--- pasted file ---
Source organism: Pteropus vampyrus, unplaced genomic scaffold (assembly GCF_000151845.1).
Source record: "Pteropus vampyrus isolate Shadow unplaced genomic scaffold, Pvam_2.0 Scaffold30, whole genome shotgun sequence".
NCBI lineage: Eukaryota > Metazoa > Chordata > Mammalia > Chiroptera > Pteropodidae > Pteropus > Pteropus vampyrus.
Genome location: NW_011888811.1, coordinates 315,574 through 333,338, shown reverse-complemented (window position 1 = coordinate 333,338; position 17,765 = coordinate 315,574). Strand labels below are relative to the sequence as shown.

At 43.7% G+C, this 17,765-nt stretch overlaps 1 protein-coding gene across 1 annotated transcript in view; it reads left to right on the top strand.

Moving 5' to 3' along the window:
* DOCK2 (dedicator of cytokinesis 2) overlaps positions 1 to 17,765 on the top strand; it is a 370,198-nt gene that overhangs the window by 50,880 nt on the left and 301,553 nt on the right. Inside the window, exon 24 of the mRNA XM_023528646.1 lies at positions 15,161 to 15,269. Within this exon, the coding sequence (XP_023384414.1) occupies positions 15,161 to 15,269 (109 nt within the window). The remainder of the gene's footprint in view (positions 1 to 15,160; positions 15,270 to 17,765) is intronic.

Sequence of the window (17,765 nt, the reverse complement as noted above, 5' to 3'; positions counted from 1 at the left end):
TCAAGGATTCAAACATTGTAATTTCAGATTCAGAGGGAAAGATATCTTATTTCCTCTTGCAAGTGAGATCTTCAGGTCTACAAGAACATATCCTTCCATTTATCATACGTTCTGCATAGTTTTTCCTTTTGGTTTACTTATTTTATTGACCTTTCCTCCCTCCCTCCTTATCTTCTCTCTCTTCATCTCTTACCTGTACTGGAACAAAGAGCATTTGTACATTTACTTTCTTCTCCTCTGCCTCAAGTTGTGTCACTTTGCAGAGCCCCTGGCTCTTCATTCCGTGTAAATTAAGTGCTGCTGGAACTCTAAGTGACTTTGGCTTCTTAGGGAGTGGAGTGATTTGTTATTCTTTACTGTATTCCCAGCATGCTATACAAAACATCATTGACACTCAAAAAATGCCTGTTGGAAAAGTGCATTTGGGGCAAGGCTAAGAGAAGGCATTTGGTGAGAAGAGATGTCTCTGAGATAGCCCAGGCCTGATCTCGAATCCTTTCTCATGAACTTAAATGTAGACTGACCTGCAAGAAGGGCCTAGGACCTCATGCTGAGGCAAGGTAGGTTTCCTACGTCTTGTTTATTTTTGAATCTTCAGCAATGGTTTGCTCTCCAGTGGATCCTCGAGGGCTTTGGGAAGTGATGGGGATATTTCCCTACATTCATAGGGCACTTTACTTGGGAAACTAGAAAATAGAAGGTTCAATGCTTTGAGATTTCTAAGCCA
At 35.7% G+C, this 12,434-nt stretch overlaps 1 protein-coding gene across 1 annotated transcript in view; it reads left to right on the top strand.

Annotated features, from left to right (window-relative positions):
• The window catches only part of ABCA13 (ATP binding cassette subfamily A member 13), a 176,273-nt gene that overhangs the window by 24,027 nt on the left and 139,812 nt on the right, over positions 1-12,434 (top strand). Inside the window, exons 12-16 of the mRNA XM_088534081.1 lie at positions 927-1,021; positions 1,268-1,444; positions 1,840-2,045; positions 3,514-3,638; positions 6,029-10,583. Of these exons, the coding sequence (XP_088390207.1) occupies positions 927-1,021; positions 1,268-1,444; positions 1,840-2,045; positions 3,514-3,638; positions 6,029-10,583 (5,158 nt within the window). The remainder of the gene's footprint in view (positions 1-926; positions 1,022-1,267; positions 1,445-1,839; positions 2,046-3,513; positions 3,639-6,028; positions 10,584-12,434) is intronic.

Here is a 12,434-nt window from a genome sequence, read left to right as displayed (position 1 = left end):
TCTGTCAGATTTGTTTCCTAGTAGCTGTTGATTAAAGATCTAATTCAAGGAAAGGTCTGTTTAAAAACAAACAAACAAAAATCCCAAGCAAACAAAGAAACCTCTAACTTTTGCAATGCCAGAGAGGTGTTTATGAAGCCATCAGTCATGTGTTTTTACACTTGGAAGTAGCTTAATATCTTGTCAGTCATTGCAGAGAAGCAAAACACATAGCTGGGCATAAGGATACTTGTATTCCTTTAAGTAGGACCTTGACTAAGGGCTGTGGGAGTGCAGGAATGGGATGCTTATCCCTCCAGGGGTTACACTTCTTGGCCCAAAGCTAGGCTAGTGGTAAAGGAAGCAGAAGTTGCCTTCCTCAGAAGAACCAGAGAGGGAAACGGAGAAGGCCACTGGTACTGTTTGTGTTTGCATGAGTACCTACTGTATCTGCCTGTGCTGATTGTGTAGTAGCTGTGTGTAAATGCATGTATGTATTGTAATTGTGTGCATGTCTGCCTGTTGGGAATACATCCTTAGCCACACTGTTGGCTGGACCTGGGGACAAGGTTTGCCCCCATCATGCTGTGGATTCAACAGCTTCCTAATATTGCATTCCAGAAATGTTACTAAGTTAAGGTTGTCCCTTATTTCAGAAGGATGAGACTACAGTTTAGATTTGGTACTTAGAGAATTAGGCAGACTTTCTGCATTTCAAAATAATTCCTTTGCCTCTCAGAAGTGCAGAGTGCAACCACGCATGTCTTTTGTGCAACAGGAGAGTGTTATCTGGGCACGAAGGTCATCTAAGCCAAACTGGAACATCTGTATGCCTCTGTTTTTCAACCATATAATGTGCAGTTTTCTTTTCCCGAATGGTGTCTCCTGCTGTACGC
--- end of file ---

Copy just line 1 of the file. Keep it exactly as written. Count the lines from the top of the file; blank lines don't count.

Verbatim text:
Source organism: Pteropus vampyrus, unplaced genomic scaffold (assembly GCF_000151845.1).